Robotic Analysis of the Total Carbon System in a Coral Reef Environment

Bill Martin, Marine Chemistry & Geochemistry
Anne Cohen, Geology & Geophysics


Proposal Summary

Ocean acidification (OA) will alter the carbonate budget of coral reef ecosystems by slowing biogenic calcium carbonate production and accelerating dissolution.  However, efforts to scale up results of laboratory-based C02 manipulation experiments to quantitative predictions of OA impacts on specific reef systems, are constrained by the complexities of biogeochemical, hydrodynamic and ecological processes and feedbacks that occur at the ecosystem scale.  To address this issue, we are using Lagrangian techniques to quantify Net (calcification minus dissolution) Ecosystem Calcification (NEC) of multiple Pacific reef systems.  Calcification utilizes carbonate alkalinity and dissolution returns alkalinity to the overlying seawater.  Thus, NEC can be calculated from the measured change in alkalinity of a parcel of seawater as it moves across the reef.

On the Palauan barrier reef, our NEC estimates in 2012/2013 are 50% lower than they were in 1994, when a Japanese group made the same measurements along the same stretch of reef.  This implies that the barrier reef is net producing 50% less calcium carbonate now than it was 20 years ago, underscoring both the need to establish early 21st century NEC rates for as many coral reef ecosystems as is possible, and to gain a better understanding of the drivers of ecosystem scale change.  Achieving this goal is impossible with our current instrumentation.  Even at the sites we study most intensely, we're data limited because we rely on water samples collected by a Remote Access Sampler (RAS) that have to be decanted, preserved and shipped home for analysis.  The longest continuous sampling we can do is 4 days with a frequency of 2 hours.  Commercially available pC02 and pH sensor combinations cannot give us the precision we need to calculate NEC from alkalinity anomaly, which is why we're still collecting discrete water samples.  What we need are highly accurate and precise autonomous instruments that can be deployed in a reef environment for extended (weeks-months-years) periods.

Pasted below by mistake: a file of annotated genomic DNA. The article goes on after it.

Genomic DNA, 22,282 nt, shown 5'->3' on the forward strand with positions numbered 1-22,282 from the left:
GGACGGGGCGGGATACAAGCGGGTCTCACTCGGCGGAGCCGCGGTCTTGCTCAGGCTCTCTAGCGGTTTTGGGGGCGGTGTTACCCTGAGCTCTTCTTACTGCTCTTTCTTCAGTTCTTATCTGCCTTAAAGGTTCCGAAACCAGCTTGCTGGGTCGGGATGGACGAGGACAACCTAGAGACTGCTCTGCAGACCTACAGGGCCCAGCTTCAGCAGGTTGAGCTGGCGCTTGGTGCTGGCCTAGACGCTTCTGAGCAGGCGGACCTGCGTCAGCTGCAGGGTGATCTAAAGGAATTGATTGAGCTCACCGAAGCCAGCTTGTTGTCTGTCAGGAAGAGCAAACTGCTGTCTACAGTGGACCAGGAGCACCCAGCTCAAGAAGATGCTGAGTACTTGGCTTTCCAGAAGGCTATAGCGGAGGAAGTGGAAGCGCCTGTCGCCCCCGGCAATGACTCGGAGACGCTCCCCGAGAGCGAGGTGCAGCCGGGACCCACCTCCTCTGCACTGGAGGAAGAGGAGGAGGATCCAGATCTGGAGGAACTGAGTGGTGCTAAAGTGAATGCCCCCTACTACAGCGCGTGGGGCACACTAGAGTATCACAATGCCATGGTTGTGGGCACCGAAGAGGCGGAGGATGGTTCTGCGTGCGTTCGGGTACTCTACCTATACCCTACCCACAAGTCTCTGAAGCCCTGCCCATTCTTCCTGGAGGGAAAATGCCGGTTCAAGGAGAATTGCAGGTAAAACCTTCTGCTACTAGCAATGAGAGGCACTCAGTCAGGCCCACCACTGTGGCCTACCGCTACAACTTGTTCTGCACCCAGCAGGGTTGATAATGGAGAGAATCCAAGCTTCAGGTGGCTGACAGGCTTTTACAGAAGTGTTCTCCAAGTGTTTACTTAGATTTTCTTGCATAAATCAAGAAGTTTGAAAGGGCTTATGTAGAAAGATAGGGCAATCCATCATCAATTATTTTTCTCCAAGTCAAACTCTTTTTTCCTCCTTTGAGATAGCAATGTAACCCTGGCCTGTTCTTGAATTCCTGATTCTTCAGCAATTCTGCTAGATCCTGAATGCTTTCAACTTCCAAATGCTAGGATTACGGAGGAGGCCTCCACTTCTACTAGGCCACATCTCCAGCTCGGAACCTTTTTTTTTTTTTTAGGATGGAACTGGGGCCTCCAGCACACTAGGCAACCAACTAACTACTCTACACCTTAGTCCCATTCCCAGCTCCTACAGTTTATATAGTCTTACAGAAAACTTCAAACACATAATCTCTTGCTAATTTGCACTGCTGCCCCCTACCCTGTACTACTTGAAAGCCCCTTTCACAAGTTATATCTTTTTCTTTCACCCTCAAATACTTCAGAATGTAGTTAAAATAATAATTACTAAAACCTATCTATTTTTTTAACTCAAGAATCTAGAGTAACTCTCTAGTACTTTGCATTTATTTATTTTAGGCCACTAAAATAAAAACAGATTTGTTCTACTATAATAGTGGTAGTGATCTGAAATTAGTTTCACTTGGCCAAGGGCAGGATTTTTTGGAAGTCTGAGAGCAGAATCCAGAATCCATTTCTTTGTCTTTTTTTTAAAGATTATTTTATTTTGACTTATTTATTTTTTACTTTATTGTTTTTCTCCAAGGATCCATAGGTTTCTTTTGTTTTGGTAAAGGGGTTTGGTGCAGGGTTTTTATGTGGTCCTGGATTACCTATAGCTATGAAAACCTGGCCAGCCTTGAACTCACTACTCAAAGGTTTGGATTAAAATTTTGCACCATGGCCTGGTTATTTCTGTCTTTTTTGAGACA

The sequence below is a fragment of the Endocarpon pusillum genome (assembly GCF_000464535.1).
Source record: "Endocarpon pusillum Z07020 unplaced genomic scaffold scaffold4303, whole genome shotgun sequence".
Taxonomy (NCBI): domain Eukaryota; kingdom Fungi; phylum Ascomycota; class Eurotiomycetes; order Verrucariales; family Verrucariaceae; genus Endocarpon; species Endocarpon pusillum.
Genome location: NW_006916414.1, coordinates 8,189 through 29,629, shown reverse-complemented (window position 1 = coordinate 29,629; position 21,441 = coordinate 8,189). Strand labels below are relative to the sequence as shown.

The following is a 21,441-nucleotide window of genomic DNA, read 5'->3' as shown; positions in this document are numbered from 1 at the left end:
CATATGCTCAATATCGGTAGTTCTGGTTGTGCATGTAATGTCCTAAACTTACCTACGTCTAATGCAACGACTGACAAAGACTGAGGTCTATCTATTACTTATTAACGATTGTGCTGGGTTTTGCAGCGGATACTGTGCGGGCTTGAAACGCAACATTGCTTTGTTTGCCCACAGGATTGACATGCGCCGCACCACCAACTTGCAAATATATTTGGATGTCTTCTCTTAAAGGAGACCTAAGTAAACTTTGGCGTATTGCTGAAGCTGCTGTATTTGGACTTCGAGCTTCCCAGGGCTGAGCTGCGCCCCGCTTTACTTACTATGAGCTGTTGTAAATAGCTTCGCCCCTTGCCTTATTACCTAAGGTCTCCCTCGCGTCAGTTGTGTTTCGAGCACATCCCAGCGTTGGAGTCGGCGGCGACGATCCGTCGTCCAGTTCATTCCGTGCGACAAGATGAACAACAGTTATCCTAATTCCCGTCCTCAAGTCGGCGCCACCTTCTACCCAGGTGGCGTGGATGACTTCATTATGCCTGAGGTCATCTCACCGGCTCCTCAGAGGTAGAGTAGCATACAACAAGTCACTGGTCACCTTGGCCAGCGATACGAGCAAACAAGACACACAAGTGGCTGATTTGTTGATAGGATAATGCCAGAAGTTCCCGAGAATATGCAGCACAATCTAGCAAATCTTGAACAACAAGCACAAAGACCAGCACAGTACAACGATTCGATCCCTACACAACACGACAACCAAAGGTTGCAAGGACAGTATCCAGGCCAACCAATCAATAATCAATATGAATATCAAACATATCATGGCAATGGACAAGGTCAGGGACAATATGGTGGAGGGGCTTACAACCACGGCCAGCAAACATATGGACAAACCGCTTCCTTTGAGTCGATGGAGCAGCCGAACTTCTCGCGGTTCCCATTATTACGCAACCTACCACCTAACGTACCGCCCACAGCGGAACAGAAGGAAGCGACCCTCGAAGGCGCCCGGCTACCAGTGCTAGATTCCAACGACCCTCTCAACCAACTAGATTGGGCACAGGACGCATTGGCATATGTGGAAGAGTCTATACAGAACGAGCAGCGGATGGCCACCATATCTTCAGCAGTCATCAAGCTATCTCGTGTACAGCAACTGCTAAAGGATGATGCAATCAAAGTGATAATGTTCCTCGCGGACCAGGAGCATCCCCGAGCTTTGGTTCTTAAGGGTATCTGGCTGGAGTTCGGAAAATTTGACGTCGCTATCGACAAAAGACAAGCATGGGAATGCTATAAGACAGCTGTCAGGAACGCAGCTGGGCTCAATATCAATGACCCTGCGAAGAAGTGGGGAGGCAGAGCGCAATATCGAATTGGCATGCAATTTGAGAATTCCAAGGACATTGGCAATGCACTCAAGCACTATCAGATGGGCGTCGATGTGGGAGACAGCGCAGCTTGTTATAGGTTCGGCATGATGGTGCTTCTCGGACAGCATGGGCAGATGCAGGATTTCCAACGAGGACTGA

There are two autonomous instruments currently developed at WHOI that can generate the data (pH, Te02) with the precision we need to measure NEC from alkalinity change - the DMAS and the RATS (Robotic Analyzer for the Total CO2 System).  Aleck Wang's DMAS is a beautiful instrument - accurate, precise, compact with high throughput - but in its current format it needs an external power source, so it's not ready for reef work.  Bill Martin and Fred Sayles RATS is much closer to being ready for reef deployment - it's on battery power and deployments at home show high precision and accuracy for extended periods at a sampling frequency of 2.5 hours.  RATS measures pH (by spectrophotometric method) and TC02 in situ single-deployment longevity of 6 months.  Data are downloaded to a laptop computer by a scientist or technician sitting on a boat out on the reef.  Data can be downloaded at any time without the RATS being retrieved and returned to the lab.  This obviates the need for preservation, decanting, shipping and analysis of water samples.

RATS has never been shipped away from home or deployed in a reef environment.  I have NSF funds for NEC work at 4 Pacific reef sites, including Palau.  I propose to take the RATS to Palau this fall and deploy it for a period of 6 weeks.  This expedition provides an opportunity for us to co-deploy the RATS and the RAS over a period of 1-2 weeks, allowing us to compare data.  The continuous RATS deployment I propose will get us a significantly longer data set of reef metabolism under changing climate and hydrodynamic conditions than we or anyone has ever collected before.